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Federal indictments: Bridgegate was deliberate political payback

If you're unfamiliar with the Bridgegate scandal affecting our neighbor to the east, you probably haven't been paying attention to the last three years of ramp-up coverage on the 2016 presidential election. For the uninitiated, there was a time when New Jersey Governor Chris Christie was a popular governor and a serious candidate for that high office.

When Christie ran for reelection in 2013, however, Fort Lee Mayor Mark Sokolich didn't endorse him. Shortly afterward, the Fort Lee side of the George Washington Bridge suffered some extremely inconvenient lane closures -- on the first day of the school year.

At the time, Christie and his administration claimed the lane closures were part of a long-planned Port Authority traffic study; nothing to do with Sokolich. But that now appears not to be true. Among other evidence, an investigation turned up an email from Christie's then-deputy chief of staff Bridget Anne Kelly to then-Port Authority appointee David Wildstein saying it was "time for traffic problems in Fort Lee."

Well, David Wildstein pled guilty to two federal counts of conspiracy today and pointed fingers at Kelly and at Bill Boroni, former deputy executive director of the Port Authority of New York and New Jersey. At the same time, U.S. Attorney Paul Fishman unsealed an indictment in which Kelly and Boroni are charged with nine federal counts of conspiracy, fraudulent conversion, wire fraud, and deprivation of the civil rights of Fort Lee residents.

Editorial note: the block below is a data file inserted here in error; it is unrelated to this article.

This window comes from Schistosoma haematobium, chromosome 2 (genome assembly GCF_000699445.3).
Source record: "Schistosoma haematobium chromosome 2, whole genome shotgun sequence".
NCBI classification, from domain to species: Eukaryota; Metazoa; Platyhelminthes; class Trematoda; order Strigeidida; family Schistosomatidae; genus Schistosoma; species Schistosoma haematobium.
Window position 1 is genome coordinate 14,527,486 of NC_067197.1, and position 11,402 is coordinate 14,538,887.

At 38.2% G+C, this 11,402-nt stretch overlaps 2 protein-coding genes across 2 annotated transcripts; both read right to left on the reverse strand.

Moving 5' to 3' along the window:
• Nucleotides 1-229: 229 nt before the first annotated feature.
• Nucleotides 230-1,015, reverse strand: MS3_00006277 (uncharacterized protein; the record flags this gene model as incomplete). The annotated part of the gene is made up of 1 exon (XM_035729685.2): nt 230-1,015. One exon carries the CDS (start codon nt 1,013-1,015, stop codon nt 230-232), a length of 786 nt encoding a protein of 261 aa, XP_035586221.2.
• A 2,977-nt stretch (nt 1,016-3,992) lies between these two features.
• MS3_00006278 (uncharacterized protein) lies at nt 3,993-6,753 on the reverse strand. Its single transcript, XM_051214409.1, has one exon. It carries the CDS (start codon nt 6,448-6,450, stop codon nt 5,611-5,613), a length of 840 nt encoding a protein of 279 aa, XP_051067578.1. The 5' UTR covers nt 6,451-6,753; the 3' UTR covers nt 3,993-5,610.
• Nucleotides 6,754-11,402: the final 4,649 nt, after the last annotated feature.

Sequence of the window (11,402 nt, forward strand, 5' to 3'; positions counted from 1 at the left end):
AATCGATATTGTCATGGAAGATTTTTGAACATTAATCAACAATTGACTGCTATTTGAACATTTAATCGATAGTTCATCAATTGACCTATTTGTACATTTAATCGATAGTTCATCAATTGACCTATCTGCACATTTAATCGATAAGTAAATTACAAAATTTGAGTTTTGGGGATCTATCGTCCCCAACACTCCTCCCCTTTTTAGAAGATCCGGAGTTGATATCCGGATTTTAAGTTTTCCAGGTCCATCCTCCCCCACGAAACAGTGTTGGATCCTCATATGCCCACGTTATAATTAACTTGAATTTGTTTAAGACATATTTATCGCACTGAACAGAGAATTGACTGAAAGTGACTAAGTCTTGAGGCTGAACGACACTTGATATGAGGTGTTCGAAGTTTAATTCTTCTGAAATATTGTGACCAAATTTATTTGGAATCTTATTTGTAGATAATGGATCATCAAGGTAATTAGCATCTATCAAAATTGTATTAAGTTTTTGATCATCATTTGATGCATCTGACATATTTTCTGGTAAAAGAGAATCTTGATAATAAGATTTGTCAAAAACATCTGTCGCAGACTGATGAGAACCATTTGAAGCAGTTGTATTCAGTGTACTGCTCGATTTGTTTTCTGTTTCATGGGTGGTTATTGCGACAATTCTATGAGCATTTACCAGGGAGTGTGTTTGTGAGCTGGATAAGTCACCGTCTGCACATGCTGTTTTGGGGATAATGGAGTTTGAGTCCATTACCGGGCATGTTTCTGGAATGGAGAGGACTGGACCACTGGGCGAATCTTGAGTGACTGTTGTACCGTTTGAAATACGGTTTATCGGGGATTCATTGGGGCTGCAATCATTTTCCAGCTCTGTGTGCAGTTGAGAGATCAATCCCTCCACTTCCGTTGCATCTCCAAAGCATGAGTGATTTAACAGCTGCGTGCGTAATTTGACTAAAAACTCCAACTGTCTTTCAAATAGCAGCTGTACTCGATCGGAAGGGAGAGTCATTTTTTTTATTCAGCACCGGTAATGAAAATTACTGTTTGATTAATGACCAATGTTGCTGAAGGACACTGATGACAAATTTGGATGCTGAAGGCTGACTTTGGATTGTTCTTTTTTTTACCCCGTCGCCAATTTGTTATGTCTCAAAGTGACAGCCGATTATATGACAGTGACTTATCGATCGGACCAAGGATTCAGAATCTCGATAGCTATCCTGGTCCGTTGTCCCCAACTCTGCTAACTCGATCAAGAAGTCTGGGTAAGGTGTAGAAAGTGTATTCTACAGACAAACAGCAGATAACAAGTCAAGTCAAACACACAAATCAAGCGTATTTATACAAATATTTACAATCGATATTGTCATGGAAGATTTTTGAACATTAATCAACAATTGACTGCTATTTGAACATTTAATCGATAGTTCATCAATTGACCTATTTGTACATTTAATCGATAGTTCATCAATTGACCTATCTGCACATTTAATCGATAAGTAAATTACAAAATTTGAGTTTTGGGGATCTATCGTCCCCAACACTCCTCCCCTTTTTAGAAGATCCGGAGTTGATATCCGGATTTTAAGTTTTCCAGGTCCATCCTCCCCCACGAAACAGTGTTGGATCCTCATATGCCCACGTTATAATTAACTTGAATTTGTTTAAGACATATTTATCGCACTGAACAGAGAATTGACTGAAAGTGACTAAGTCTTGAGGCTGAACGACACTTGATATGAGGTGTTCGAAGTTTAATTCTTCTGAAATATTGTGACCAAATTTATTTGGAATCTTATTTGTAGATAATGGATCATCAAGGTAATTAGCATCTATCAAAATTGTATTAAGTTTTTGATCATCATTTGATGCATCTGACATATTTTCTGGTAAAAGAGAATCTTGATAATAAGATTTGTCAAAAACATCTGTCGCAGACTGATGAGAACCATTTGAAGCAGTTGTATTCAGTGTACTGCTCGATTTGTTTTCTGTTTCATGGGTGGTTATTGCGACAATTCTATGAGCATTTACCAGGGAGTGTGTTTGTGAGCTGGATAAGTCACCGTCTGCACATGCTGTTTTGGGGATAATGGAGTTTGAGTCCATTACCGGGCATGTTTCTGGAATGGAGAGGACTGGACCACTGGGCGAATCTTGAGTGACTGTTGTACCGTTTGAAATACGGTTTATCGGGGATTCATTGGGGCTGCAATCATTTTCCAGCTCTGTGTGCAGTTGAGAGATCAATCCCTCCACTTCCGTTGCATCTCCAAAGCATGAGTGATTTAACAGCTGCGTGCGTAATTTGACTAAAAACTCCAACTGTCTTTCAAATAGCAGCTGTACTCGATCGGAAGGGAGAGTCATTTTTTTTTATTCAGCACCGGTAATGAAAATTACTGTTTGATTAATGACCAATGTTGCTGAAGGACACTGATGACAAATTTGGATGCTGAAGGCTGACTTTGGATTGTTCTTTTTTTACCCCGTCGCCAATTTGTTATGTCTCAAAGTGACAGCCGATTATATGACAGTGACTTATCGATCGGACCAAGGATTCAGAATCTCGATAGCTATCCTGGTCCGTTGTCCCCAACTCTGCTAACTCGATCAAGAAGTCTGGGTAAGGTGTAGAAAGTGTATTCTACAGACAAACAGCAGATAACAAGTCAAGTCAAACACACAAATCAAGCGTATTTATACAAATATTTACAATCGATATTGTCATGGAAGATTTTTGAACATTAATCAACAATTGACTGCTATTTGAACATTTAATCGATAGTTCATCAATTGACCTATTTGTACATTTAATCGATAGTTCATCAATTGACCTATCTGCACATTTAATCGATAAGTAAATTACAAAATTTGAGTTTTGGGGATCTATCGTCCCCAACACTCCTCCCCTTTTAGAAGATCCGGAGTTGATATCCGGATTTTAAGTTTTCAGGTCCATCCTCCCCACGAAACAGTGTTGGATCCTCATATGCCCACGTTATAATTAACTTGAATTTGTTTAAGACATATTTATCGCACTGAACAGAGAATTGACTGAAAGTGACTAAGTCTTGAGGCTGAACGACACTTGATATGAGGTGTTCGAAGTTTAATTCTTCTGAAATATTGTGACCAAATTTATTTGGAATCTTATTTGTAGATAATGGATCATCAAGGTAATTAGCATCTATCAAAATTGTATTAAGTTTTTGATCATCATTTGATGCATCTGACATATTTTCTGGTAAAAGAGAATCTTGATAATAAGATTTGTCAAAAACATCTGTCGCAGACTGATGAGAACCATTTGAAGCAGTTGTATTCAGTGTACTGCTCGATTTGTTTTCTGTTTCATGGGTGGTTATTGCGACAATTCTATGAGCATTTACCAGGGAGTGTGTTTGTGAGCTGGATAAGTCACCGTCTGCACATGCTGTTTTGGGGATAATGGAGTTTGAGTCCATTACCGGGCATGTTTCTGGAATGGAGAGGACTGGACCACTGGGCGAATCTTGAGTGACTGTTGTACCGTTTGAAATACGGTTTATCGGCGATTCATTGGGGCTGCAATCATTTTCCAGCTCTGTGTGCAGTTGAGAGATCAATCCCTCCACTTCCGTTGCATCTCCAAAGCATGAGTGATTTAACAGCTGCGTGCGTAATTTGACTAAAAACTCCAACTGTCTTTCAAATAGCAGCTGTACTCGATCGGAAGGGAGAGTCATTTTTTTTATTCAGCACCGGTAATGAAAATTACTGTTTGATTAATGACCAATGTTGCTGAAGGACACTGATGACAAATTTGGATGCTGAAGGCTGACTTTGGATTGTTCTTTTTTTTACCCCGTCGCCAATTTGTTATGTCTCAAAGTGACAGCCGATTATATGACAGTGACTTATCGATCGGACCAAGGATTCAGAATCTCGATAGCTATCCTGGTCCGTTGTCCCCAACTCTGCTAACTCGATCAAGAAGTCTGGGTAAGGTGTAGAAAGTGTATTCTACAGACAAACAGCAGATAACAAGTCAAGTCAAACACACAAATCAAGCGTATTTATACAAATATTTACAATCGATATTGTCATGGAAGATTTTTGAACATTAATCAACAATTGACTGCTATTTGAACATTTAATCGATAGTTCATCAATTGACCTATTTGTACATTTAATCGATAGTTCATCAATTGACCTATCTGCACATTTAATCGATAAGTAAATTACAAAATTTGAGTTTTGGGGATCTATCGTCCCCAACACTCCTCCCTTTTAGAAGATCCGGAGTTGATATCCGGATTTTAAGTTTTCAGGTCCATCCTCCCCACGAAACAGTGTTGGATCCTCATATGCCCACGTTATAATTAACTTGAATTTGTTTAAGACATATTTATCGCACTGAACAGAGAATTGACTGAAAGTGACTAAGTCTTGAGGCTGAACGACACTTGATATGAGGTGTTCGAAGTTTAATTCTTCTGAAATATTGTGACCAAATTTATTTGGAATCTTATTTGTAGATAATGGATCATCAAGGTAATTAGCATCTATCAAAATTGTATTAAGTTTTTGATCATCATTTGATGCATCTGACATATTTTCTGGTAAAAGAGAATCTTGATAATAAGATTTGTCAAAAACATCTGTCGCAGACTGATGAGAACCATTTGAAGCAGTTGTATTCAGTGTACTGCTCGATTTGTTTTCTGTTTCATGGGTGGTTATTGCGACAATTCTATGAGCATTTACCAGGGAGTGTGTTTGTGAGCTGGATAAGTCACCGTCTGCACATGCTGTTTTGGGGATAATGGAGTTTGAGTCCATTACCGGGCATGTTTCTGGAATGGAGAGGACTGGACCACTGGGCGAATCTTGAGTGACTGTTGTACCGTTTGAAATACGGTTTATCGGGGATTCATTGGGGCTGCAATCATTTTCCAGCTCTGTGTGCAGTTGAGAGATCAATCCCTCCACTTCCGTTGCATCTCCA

"Public officials must use government resources for proper government purposes," the federal prosecutor explained. "The indictment alleges, and Wildstein admitted, that the three defendants used Port Authority resources to exact political retribution against a public official who would not endorse the Governor for re-election, and concocted and promoted a bogus cover story to execute their plan and to cover their tracks."

A conviction on the most serious charges could get them up to 20 years in federal prison.

In the face of dramatic, possibly criminal events involving political payback, it's easy to assume that everyone involved is guilty. We sometimes forget that we've only heard the prosecution's side of the story.

The media wants to cover exciting scandals and fascinating crimes right away, so they read the charge sheet or the federal indictment and, often enough, call it done. The real test of these charges is, as always, whether prosecutors can prove them beyond a reasonable doubt.

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